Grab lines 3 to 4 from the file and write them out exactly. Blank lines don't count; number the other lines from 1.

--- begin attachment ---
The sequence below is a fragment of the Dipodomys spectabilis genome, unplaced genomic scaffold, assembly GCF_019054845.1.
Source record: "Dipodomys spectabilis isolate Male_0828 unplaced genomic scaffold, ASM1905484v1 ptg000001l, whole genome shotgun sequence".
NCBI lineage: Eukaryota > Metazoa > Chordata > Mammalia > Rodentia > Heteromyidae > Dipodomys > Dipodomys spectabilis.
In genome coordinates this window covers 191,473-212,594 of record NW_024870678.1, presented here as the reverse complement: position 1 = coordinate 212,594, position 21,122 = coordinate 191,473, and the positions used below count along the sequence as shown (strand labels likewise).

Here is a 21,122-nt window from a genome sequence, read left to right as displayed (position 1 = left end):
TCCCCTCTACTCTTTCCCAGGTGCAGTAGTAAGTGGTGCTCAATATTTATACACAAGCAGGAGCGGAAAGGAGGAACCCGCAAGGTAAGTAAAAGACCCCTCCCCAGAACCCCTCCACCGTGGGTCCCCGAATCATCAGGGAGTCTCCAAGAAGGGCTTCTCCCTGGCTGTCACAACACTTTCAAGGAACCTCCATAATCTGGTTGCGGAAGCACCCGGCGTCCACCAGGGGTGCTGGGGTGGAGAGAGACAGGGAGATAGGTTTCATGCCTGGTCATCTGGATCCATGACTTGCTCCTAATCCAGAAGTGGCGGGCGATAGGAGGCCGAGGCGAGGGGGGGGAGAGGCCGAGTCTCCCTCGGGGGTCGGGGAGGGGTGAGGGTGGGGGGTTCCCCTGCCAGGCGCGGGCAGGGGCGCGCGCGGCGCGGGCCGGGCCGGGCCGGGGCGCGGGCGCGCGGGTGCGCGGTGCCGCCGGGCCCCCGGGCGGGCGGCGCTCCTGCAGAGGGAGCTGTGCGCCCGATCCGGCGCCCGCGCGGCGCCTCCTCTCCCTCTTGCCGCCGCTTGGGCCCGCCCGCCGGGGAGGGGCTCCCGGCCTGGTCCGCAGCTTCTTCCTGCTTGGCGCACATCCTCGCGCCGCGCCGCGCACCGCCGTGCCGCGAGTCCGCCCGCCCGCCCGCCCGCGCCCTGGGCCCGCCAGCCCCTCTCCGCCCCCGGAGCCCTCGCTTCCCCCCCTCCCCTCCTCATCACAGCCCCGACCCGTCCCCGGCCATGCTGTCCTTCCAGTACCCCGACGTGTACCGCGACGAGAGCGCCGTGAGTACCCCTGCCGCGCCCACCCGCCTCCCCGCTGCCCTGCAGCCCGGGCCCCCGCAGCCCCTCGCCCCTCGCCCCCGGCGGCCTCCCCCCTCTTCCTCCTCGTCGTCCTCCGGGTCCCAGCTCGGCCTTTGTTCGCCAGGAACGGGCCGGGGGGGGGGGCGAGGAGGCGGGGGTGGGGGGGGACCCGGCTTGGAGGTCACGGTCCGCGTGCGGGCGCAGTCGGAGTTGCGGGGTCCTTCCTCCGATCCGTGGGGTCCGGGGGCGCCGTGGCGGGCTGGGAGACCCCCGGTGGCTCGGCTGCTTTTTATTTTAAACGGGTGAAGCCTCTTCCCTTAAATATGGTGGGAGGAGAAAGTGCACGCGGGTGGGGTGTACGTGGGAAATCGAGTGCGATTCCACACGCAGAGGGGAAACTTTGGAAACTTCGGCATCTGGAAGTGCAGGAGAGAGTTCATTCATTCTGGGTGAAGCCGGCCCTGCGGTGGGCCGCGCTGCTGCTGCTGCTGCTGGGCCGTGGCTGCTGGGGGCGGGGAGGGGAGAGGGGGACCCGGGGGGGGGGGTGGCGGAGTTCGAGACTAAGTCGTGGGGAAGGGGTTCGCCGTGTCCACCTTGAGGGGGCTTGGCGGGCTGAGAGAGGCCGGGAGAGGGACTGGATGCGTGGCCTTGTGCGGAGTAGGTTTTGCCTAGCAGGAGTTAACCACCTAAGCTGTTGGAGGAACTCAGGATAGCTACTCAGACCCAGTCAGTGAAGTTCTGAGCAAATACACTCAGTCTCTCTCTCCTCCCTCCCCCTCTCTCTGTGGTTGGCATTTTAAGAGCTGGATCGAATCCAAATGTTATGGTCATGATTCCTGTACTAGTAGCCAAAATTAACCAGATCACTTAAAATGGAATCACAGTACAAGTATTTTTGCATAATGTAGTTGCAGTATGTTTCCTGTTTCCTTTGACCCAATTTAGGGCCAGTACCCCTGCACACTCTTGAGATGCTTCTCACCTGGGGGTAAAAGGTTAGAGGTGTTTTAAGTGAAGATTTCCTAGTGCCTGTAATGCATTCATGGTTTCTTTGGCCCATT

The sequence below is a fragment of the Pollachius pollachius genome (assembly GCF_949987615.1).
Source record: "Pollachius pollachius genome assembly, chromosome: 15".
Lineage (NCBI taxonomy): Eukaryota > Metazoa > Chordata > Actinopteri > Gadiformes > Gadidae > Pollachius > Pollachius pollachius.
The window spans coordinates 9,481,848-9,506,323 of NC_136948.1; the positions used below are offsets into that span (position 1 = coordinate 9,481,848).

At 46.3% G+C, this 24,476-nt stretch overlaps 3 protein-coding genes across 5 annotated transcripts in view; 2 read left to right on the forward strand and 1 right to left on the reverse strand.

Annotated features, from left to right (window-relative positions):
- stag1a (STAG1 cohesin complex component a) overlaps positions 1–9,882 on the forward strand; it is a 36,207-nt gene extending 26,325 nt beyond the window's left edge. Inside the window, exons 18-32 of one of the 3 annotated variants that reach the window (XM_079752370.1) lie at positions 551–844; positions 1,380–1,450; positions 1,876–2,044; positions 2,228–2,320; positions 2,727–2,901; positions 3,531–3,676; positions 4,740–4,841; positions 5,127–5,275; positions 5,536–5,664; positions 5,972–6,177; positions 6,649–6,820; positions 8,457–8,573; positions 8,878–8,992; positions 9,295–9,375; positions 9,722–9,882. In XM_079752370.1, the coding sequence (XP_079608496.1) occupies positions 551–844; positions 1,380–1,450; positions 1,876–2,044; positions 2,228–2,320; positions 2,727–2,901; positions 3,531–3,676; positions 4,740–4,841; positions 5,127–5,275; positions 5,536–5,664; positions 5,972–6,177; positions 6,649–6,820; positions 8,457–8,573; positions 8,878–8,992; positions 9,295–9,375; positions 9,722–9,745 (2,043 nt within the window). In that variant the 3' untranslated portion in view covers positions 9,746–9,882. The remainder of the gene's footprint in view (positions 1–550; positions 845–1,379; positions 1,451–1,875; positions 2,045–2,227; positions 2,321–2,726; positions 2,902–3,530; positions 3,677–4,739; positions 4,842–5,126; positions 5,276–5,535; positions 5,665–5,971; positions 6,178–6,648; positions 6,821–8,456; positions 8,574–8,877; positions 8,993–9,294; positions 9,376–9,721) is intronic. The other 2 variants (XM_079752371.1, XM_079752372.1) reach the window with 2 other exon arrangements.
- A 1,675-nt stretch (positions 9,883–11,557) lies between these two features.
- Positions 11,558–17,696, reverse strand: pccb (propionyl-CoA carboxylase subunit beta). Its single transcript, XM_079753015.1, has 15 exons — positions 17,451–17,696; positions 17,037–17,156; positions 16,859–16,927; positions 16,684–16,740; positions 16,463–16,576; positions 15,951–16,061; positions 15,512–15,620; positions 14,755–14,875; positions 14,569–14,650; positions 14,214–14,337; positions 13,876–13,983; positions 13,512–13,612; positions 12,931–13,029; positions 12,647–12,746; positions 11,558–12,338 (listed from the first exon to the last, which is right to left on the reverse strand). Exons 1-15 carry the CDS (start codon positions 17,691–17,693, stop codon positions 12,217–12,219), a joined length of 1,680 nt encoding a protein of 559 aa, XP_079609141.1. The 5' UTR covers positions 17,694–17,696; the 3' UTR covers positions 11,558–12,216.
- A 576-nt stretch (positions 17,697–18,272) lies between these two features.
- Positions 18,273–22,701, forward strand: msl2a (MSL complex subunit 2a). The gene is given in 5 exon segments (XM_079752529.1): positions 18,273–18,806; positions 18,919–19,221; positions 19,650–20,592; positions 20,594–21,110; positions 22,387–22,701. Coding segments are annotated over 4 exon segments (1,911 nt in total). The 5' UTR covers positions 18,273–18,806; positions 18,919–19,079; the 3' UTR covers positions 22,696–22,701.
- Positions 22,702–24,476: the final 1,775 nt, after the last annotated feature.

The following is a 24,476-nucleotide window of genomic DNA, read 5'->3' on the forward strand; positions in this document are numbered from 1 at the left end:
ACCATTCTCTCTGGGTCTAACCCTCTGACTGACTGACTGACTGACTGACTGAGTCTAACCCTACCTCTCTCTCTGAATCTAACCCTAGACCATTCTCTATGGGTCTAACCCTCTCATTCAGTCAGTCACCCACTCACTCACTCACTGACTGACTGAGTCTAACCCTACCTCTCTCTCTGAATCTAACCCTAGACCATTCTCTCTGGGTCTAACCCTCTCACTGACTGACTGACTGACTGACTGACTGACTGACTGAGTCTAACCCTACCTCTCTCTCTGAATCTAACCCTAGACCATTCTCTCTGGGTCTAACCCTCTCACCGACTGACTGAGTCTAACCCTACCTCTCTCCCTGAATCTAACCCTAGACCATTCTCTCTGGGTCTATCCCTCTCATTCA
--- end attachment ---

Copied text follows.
NCBI lineage: Eukaryota > Metazoa > Chordata > Mammalia > Rodentia > Heteromyidae > Dipodomys > Dipodomys spectabilis.
In genome coordinates this window covers 191,473-212,594 of record NW_024870678.1, presented here as the reverse complement: position 1 = coordinate 212,594, position 21,122 = coordinate 191,473, and the positions used below count along the sequence as shown (strand labels likewise).